I must admit that this part of the series is the hardest to write and the more I read on the topic, the more I understand the problem, but more importantly, the less I can think of what the solution is.
This part of the series concentrates on structural uncertainty and what this means for the model world and how we might deal with this. In the hydrological science there is currently an active debate on the topic, with different groups of people approaching the issue from different ends.
I will continue to use the linear regression example here, but I think the discussion actually might go beyond this model. The problem is that for the linear regression model we can actually mathematically prove that the line of best fit found by minimising the sum squared of errors is indeed the optimal and mean fit and explains the most of the variation in the points. With more complex models, this is not so simple.
However, I will start with writing what I originally designed and then I will write the disclaimers.

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I finally managed to pick myself up to write another blog post. There are no apologies this time, just never got to it. So I want to pick up where I left off last time, discussing hydrological uncertainty.
The last thing I discussed was how the first uncertainty is in the actual fit of the model, or in other words, the model does not accurately predict all of the observed data, it predicts in fact the mean linear trend in the data.
Krzysztofowizc (1999) describes three main sources of uncertainty: uncertainty in the input data, uncertainty in the model structure and uncertainty in the output data. In this blogpost, I will concentrate just on the input and output uncertainty, my next blog post (and hopefully soon after this one) will deal with model uncertainty.

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I want to write a series of blog post to try and explain uncertainty in hydrological models. Uncertainty is now a mainstream issue in the hydrological science and a growing number of publications are produced each year: between 2000 and 2013 there were 617 publications in water resources using the search term: Hydrology AND uncertainty AND model via Web of Science. The number of publications has increased each year from about 10 in 2000 to more than 90 in 2012. And it is not only in the academic world, the new groundwater modelling guidelines from the National Water Commission dedicates a whole chapter to uncertainty and CSIRO reports the uncertainty in the river modelling in detail.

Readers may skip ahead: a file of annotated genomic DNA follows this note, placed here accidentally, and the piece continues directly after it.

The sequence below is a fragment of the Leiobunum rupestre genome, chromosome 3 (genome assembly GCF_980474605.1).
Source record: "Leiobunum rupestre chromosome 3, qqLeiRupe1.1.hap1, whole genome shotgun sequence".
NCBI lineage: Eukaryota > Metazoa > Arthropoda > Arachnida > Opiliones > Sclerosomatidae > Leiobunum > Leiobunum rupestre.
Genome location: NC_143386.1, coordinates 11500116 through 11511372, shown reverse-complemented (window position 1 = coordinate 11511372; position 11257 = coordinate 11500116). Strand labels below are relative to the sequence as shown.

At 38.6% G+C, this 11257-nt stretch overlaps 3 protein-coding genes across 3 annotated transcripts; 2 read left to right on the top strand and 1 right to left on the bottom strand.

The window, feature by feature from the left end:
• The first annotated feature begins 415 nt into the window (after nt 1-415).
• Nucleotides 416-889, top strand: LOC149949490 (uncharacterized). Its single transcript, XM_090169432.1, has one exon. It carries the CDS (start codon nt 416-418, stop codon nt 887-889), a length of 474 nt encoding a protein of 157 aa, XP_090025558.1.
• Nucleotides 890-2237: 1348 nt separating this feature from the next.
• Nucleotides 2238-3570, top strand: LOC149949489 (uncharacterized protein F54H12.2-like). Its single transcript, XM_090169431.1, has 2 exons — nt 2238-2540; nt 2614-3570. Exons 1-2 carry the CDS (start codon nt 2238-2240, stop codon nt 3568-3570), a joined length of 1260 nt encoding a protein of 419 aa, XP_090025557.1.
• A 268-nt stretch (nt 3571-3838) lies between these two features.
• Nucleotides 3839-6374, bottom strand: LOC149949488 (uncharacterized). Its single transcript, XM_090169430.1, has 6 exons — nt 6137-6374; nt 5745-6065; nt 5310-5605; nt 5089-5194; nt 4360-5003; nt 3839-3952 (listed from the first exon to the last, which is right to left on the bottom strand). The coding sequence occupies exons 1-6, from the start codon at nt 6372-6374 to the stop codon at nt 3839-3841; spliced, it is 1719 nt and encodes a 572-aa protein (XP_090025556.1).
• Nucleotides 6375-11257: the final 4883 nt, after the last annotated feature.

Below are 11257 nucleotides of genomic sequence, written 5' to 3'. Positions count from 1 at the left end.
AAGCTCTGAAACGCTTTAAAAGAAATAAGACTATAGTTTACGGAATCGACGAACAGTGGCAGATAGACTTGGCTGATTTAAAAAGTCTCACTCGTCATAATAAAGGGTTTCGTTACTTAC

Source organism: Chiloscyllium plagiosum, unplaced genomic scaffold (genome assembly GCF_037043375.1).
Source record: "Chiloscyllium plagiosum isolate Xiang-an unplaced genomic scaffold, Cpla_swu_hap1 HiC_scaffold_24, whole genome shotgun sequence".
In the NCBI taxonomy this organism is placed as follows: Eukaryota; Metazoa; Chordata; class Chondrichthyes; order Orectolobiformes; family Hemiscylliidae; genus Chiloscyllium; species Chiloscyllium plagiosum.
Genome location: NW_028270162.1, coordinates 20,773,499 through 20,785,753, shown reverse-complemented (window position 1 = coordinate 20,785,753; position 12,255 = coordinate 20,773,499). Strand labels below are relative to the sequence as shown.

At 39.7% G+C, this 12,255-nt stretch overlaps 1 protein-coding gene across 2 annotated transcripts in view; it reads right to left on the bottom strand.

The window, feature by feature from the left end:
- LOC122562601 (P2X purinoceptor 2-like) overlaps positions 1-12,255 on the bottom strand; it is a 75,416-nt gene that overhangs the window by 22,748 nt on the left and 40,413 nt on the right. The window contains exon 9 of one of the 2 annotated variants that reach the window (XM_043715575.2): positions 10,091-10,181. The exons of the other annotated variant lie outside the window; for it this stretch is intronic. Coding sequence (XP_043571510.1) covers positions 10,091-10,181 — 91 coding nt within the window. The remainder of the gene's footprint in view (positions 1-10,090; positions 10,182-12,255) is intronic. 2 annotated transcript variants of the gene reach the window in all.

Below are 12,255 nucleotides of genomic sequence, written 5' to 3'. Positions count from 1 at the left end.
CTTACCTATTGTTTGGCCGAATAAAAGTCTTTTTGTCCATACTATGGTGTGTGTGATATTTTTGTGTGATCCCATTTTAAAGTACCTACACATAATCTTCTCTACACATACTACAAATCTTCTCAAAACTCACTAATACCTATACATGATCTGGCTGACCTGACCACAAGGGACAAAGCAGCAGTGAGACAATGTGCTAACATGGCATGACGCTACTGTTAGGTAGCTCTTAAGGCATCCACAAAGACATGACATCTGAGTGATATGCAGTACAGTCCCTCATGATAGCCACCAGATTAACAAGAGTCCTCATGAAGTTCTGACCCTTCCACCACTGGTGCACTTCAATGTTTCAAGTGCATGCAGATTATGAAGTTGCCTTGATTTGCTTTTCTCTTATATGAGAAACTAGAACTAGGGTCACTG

But, if I read different reports, articles and discuss uncertainty, then it also a bit of a fashion, talking about uncertainty is similar to talking about climate change or the carbon tax. In other words there seems to be a lot of uncertainty about uncertainty. So I want to try to create some more certainty, and specifically about the sources of uncertainty in hydrological modelling.

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Finally some rain fell this week. It has been very, very dry over August and the beginning of September, so I was very happy to get wet cycling to work. It was good rain too, not just a splatter, but a good bucket full. The interesting thing is that the Bureau of Meteorology in their seasonal outlook actually predicts a wet Spring for our part of the continent (look for the forecast periods August – October and September – November). So is the BOM all wrong?

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When I was listening to Radio National on the way from Cootamundra to Goulburn, I was reminded that I wanted to write a blog post about the water accounting that the Bureau of Meteorology is currently developing. I might have written about this before, but I think it warrants highlighting. In particular, it is worth discussing what its current status seems to be, and more importantly what needs to be done and what it could mean for Australian water management.

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Maybe it is pretentious to think that people are waiting for my blog posts, but I think I should just point this out. This blog is not as regular as it was in the past, and as it should be given the number of water issues that occur in Australia. This is not because I don’t want to, and so it really is a problem of affluence.

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There are two random articles that I recently read that I found interesting but also disturbing. I think this blogpost is again about science and academic communication and how this can be interpreted, because both of the articles I read dealt with this topic. So it is more about the public perception about academic writing. Academics are expected to provide advice on issues that society faces, but it is interesting to note how this is done and how this is possibly perceived.

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The Authors

  • Willem (Hydrology Research Laboratory)

About the Blog

Aimed at generating discussion on water research and water management in Australia
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